Chlorine is one of the most important basic chemicals. Indeed this substance plays a significant role – either directly or indirectly – in up to 70% of all chemical products. As this chemical is so important, many companies choose to produce the chlorine they need themselves using electrolysis. The majority of modern chlor-alkali electrolysis plants use the membrane process. This environmentally friendly technology delivers a particularly pure end product. The main disadvantage of this system, however, is that the membranes can only be used for a limited period of time as foreign particles tend to stick to them and disrupt the process. Replacing these delicate membranes is both complex and time-consuming. At the end of the day, an electrolysis plant is made up of 162 elements, all of which must be dismantled so that the membranes inside the system can be replaced.

Specialisation means greater precision & faster work

    • Around ten years ago, XERVON IPS, a company owned by XERVON Instandhaltung, developed a special package of services to speed up this complex task of replacing membranes and to save its customers both time and money. One of the biggest strengths of these services – which are being continuously optimised and fine-tuned – is that they are so highly specialised.

    The operatives carrying out the work, for example, are experienced industrial mechanics who have taken part in a specialist training course that looks in detail at the process of replacing membranes. Furthermore, they receive additional training ahead of each individual project to learn all about the specific features of the customer’s facility.

No room for error

Thanks to these measures, the staff have become true experts in their field enabling them to deliver their services faster and with greater precision. These are two major advantages as there is no room for error when it comes to replacing the membranes. Not when they are dismantling the individual elements and not when they are installing the new membranes. Even the smallest of kinks or the slightest damage will affect the way the membrane works. If tiny microparticles get left behind on the anodes or cathodes, then they may cause irreparable damage to the new membrane so that the whole replacement procedure has to be repeated.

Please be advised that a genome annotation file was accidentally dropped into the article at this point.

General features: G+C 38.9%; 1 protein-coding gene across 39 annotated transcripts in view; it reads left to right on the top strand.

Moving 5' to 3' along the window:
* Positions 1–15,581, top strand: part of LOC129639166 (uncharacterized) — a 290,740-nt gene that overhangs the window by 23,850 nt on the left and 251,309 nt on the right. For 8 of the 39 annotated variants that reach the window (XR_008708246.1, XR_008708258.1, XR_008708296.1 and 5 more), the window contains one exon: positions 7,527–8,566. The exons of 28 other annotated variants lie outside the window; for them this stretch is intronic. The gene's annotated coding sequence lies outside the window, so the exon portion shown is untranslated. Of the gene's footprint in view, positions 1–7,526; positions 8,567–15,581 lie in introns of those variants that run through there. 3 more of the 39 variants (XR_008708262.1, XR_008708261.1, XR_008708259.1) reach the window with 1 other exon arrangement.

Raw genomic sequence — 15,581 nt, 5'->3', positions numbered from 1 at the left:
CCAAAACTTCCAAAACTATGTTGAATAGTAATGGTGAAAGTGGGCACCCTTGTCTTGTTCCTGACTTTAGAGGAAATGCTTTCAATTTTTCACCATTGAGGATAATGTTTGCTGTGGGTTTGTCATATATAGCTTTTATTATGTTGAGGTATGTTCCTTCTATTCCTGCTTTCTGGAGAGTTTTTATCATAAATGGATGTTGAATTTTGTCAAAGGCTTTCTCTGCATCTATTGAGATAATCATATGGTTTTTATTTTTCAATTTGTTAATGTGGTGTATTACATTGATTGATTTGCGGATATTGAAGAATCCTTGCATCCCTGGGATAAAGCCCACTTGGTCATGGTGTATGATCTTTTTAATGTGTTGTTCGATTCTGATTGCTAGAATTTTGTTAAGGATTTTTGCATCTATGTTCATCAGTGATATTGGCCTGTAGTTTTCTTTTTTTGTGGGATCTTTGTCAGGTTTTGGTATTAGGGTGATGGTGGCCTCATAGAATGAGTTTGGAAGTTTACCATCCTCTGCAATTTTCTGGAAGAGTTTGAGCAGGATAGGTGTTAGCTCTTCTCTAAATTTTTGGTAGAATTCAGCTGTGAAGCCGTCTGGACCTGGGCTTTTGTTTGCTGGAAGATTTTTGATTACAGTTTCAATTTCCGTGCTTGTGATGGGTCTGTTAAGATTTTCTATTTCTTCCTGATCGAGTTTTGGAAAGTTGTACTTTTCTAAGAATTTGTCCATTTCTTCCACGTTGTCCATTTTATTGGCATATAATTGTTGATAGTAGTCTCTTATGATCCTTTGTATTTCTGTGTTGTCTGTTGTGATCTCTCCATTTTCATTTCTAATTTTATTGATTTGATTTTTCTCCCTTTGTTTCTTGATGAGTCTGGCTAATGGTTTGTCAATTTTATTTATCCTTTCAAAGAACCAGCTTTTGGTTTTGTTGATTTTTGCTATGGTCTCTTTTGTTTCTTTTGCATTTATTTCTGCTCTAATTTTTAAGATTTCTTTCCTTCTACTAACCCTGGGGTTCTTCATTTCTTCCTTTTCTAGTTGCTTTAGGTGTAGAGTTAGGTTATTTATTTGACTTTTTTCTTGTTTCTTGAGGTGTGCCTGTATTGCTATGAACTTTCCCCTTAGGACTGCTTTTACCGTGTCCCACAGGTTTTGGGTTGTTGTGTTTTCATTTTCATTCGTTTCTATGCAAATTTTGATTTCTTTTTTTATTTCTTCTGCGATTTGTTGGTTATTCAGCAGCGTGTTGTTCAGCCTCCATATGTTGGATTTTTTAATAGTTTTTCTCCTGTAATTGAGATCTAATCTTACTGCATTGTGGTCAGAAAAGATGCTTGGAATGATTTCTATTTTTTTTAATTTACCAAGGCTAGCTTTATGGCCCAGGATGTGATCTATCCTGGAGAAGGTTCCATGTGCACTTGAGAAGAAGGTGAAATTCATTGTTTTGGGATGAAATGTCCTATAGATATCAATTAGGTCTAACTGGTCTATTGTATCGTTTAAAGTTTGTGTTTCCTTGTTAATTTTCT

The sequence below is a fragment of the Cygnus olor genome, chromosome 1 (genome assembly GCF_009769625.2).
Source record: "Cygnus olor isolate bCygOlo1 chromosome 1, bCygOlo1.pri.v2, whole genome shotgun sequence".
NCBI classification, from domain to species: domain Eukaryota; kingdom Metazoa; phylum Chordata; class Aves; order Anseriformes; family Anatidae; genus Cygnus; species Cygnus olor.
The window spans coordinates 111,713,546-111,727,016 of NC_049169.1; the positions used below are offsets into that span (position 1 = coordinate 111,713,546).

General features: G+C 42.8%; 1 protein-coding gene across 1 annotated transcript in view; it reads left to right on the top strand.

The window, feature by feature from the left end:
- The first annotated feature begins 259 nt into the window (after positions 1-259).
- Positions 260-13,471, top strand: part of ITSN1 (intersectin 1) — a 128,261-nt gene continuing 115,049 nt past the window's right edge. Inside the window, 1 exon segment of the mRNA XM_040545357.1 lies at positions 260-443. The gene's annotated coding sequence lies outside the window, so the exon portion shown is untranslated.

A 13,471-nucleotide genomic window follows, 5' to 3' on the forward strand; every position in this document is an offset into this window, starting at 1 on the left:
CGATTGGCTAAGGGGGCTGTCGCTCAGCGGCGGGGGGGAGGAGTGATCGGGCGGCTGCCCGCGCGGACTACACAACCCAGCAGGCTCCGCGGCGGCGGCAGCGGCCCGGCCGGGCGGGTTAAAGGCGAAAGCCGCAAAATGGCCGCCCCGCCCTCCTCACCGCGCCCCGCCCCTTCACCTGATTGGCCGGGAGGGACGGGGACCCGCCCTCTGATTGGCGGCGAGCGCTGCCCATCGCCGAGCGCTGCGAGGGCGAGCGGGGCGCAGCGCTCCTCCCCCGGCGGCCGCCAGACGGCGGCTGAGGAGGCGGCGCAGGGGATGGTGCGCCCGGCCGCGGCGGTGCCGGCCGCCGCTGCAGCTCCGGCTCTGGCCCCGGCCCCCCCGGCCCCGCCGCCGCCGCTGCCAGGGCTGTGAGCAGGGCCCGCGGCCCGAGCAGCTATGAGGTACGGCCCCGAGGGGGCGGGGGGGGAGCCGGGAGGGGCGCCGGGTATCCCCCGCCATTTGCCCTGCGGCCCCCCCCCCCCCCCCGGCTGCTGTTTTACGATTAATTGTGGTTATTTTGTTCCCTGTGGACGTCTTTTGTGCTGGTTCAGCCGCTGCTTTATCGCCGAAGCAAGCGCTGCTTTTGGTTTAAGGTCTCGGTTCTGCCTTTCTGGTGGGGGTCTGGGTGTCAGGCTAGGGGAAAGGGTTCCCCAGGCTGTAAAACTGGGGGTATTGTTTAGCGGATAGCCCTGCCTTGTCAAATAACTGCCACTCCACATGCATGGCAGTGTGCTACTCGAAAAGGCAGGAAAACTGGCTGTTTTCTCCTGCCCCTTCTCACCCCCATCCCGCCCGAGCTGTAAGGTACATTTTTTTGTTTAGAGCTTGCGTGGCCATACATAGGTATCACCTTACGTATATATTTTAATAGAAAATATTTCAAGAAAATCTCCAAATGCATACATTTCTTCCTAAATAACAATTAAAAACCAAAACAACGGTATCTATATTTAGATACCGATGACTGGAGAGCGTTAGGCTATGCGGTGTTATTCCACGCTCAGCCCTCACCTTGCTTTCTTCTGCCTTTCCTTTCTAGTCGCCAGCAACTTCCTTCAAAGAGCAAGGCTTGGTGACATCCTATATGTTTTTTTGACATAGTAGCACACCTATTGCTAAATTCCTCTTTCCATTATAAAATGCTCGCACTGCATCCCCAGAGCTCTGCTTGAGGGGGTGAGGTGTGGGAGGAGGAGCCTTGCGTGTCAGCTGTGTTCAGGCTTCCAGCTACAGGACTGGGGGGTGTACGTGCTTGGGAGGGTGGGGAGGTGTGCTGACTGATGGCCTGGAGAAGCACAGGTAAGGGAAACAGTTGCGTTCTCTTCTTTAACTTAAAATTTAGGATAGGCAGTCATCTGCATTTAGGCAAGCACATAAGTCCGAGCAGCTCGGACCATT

Being experienced maintenance experts, XERVON IPS specialised in replacing membranes in electrolysis plants – or remembraning as it is also known – a long while ago.

Besides dismantling the units and replacing the membranes, XERVON IPS’ portfolio also includes carrying out pressure tests on the individual elements, checking the plant parts for signs of wear and tear, examining the coating and, where necessary, performing the recoating work. Once the plant is up and running again, the operatives monitor the operations via a computer, carry out a plausibility check and document all the work they have done. XERVON IPS has added a new service this year: processing the sets of screws used in the plant. While to some this work may initially seem to be of little consequence, it does in fact create some major cost advantages for the customers. With each individual electrolysis element needing 74 screws, the whole plant contains a total of almost 12,000 screws. Thanks to this new service, these can be reused after they have been processed, significantly reducing the overall costs.

Helping to cut energy consumption

XERVON IPS’ membrane replacement services are in high demand. Replacing the membranes not only gives the customers peace of mind that their plants will continue to function smoothly. It also enables them to upgrade their systems as the old membranes can be replaced with the new generation of membrane that delivers a higher yield without having to increase energy input. The maintenance and installation work, therefore, not only makes sure the plants continue to deliver a top performance, it also helps reduce energy consumption.